But this is about to change and the key is digitalisation. The 3D spatial information model is the solid foundation and coupling the complex, data-rich technology along with drones, 3D augmented reality, ubiquitous connectivity and most importantly, a collaborative way of working, will unlock the true value of digital engineering. Digital engineering isn’t only about creating models. It’s about unlocking intelligence, creating data and a platform for true project collaboration that is set to be the building block for 21st century construction.

Full scale digitalisation in nonresidential construction could, within 10 years, produce annual global cost savings of 13-21%. With the global construction sector forecast to grow by up to 70% by 2025, this cannot be achieved by manpower alone. The technologies that will play a leading role in enabling this growth range from big data analytics, mobile connectivity and 3D augmented reality to drones and embedded sensors.

Tools that are cost effective, easily accessible, work in all environments and quickly prove their worth will be widely adopted. For example, disruptive technology such as handheld mobile mapping tools allow you to build highly accurate 3D models of any indoor, underground or difficult to access environment within minutes.

Tomorrow’s engineer will be defined by their ability to integrate innovative engineering approaches, digital technologies and rich data. Ultimately, digital engineering will realise its full potential only if widely adopted and computerised construction is the industry norm. Thanks to new scanning technologies like GeoSLAM’s ZEB-REVO RT and GeoSLAM Hub software, the construction industry is ever closer to this digital future.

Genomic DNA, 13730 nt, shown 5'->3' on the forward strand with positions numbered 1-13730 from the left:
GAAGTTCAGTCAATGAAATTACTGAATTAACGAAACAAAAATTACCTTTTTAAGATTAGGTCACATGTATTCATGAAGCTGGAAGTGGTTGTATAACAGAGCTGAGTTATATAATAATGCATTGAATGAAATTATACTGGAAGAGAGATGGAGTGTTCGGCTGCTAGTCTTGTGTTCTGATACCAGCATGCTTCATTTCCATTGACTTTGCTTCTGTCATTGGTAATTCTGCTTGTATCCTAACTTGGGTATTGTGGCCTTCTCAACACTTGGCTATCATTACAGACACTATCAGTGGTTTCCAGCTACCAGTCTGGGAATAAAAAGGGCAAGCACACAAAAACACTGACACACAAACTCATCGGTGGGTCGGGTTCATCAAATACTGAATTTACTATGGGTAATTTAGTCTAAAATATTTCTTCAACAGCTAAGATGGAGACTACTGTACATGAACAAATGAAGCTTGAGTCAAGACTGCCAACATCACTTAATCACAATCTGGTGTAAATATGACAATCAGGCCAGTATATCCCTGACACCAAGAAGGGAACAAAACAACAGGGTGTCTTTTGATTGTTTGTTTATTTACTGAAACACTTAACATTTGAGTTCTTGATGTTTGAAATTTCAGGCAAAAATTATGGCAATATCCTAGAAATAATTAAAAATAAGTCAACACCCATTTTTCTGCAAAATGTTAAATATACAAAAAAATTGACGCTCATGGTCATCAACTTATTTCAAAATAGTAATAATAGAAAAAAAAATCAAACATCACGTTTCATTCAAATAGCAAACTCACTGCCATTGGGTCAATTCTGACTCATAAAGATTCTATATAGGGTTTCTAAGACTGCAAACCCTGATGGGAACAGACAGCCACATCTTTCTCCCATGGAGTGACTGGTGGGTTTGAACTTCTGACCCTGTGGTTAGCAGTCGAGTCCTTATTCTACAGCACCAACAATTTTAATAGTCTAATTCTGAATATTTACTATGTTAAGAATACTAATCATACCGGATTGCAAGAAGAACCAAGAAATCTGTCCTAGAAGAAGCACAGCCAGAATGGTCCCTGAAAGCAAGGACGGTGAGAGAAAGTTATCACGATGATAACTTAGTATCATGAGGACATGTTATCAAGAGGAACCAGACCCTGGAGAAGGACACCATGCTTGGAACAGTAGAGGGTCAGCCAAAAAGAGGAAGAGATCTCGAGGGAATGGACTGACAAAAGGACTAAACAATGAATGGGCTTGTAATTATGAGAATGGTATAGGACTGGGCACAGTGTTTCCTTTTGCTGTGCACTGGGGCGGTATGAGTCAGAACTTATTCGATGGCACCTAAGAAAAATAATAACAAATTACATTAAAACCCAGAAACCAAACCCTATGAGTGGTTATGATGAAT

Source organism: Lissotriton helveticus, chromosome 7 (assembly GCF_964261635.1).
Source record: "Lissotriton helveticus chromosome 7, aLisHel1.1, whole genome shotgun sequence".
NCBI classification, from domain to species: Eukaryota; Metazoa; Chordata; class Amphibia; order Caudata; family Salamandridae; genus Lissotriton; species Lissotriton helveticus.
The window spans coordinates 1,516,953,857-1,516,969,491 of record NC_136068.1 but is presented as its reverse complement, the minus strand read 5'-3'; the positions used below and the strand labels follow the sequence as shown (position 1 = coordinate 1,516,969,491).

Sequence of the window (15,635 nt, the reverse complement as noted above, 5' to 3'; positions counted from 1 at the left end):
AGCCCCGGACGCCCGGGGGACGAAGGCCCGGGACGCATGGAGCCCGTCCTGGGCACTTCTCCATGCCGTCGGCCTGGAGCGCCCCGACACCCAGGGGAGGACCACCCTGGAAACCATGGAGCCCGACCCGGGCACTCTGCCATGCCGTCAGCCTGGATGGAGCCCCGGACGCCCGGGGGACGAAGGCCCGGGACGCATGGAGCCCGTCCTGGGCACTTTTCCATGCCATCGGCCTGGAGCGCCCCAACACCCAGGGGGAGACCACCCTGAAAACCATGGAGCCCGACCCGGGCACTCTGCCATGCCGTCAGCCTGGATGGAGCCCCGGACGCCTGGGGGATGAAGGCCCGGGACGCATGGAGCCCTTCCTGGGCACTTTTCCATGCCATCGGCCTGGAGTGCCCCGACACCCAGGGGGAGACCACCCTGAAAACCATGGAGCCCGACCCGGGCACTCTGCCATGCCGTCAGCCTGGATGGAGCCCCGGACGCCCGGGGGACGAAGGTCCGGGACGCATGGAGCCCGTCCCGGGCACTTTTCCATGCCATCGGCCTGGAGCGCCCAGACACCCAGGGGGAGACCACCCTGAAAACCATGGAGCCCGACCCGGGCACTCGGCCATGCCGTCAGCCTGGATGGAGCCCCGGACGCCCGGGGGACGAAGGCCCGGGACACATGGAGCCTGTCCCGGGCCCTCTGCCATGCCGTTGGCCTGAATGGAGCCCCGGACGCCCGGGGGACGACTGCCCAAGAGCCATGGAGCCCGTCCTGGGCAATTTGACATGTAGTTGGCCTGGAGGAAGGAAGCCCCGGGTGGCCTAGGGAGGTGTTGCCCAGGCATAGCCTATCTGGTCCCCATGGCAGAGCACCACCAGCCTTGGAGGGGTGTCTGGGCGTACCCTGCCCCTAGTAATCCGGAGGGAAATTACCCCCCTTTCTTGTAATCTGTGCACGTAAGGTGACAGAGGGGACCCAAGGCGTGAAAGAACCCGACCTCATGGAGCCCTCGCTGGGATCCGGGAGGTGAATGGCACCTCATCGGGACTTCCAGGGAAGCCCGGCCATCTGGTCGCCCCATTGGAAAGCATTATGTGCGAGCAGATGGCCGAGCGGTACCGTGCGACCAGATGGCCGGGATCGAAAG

Case Study: fast and accurate scanning techniques in modeling historic buildings and tunnels of Oxford University

Midland Survey are experts in surveying complex and difficult to access spaces where there is limited or no GPS, but Oriel College with its labyrinthine network of historic buildings threw up a particular set of challenges.

Oriel College, part of the prestigious University of Oxford in the UK, is nearly 700 years old, with around 200 rooms across five storeys, including an “island site”, accessible only via tunnel. The structure has been extended over the years and no accurate floor plans or elevation drawings exist. As a world-class institute, it is occupied 24/7 and opportunities to accurately scan with minimal disruption are few.

Traditional tools were not an option due to the network of rooms spread across 5 storeys.

David Johnson, Director, Midland Survey said, “Due to the lack of GPS coverage in the tunnel, the only option was to use GeoSLAM’s ‘go-anywhere’ ZEB-REVO. The unusual shape of the building, with its unconventional layout and complex network of rooms, meant it was too difficult and time-consuming to survey with traditional static scanning methods (as this would require multiple individual set-ups and increased post-processing work). We needed a lightweight, mobile tool that works well in enclosed environments. Using the ZEB-REVO around 200 rooms were scanned, amounting to 12,000m². Across 5 days, 12 individual rapid ZEB-REVO scans were completed each taking just 30 minutes. The entire project was completed in around half of the total time that would have been required using static equipment.”

“We frequently work in hazardous environments, as well as in complex and difficult to access spaces where there is limited or no GPS coverage such as heritage buildings with thick stone walls. We often have limited time on site to accurately create a 3D model. Access to user-friendly technology such as the ZEB-REVO that scans multi-level environments and produces accurate and high-quality 3D survey data, is a real game-changer for us,” said Johnson.

GeoSLAM’s technology is at its best in complex, enclosed, multi-level environments recording over 43,000 measurement points per second. Scanning is completed in half the time of static equipment and for the first time in nearly 700 years the site has accurate 3D models representing the buildings in their truest form.